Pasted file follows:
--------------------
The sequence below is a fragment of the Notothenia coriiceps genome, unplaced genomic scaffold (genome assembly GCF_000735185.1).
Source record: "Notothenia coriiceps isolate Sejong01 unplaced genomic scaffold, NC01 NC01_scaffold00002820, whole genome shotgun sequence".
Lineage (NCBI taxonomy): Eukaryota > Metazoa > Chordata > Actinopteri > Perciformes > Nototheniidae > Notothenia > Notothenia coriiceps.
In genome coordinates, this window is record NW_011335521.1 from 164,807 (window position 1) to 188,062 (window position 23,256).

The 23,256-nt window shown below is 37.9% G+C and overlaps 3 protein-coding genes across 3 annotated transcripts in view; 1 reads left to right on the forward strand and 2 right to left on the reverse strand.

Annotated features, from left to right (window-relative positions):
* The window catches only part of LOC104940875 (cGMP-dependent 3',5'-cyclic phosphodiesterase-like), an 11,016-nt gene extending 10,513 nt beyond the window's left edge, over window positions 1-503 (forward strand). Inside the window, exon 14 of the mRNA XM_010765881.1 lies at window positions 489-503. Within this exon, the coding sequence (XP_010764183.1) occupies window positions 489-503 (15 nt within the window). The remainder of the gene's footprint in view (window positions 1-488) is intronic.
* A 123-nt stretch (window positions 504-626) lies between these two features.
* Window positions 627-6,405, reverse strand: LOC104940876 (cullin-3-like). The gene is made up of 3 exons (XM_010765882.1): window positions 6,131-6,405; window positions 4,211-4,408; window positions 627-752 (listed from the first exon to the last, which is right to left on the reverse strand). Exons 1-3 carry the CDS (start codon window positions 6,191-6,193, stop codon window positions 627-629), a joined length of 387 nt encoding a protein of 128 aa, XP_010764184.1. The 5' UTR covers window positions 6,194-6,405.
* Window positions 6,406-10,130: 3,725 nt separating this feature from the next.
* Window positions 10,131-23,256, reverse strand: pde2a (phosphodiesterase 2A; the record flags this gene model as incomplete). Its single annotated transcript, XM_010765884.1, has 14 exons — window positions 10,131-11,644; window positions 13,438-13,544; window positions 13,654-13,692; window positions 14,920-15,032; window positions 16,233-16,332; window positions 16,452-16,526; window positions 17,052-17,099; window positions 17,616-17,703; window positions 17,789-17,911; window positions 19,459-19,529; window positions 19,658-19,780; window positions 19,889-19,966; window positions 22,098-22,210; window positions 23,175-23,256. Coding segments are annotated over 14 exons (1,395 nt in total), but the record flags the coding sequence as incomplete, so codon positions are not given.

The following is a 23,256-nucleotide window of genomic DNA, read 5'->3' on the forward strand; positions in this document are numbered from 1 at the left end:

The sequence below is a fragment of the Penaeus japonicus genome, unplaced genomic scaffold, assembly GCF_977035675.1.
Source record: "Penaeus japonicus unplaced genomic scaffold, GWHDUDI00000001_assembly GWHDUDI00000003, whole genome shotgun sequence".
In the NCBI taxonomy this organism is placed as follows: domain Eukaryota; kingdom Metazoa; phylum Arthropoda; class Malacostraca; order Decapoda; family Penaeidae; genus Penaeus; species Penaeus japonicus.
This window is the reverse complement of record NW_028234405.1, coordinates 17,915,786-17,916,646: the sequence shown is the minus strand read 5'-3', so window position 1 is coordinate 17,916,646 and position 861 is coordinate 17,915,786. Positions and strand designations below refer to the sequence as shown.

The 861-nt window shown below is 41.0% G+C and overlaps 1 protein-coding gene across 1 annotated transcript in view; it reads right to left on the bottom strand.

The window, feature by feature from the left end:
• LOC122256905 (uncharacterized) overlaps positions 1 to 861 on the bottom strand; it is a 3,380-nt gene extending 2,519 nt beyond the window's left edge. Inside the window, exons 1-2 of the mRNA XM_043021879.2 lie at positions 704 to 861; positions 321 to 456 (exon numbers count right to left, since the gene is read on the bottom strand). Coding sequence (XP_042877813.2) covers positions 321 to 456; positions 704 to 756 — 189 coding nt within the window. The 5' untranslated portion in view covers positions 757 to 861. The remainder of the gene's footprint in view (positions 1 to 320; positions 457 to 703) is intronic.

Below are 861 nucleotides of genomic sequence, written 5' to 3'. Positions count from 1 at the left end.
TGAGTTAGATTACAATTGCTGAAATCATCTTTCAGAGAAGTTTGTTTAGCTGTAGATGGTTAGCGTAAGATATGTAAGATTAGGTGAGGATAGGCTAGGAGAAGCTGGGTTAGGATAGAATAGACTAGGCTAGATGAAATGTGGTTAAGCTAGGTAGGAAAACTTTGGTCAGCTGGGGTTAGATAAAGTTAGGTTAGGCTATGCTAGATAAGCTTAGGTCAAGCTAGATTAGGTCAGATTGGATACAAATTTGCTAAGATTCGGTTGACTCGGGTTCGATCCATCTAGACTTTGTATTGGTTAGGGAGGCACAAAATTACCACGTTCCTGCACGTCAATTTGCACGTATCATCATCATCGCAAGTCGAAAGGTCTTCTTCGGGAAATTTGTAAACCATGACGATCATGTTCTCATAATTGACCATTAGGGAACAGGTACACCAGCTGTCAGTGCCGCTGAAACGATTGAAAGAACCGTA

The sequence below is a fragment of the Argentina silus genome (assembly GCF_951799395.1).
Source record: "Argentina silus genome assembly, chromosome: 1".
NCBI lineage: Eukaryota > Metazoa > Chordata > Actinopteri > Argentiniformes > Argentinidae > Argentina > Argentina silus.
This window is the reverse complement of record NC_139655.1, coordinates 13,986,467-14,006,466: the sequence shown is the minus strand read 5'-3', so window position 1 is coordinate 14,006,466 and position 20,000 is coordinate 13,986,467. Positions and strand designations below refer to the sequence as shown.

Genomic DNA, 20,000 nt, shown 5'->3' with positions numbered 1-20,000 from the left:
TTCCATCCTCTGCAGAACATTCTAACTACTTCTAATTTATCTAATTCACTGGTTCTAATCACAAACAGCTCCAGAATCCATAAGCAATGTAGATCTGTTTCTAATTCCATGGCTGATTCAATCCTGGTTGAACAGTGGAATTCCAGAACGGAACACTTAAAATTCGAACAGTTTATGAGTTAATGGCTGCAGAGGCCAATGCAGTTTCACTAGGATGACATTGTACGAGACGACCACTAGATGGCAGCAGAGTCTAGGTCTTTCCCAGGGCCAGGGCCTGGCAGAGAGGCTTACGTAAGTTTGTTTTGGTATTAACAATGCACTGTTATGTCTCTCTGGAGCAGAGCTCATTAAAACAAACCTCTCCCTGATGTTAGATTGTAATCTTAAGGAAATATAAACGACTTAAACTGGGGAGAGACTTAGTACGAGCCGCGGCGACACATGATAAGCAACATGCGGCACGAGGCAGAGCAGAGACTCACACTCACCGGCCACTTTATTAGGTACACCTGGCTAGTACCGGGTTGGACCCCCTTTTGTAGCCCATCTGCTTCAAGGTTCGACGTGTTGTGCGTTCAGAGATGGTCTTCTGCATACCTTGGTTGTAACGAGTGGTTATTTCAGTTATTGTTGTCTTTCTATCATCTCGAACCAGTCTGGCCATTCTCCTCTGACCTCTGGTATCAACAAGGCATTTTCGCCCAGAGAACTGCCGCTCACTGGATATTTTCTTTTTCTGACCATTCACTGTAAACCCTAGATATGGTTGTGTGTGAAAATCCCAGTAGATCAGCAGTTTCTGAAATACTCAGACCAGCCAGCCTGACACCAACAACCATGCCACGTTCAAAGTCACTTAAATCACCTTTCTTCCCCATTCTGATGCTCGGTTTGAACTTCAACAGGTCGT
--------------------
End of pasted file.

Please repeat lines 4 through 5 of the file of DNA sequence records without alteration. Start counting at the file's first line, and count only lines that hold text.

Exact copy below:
In genome coordinates, this window is record NW_011335521.1 from 164,807 (window position 1) to 188,062 (window position 23,256).

The 23,256-nt window shown below is 37.9% G+C and overlaps 3 protein-coding genes across 3 annotated transcripts in view; 1 reads left to right on the forward strand and 2 right to left on the reverse strand.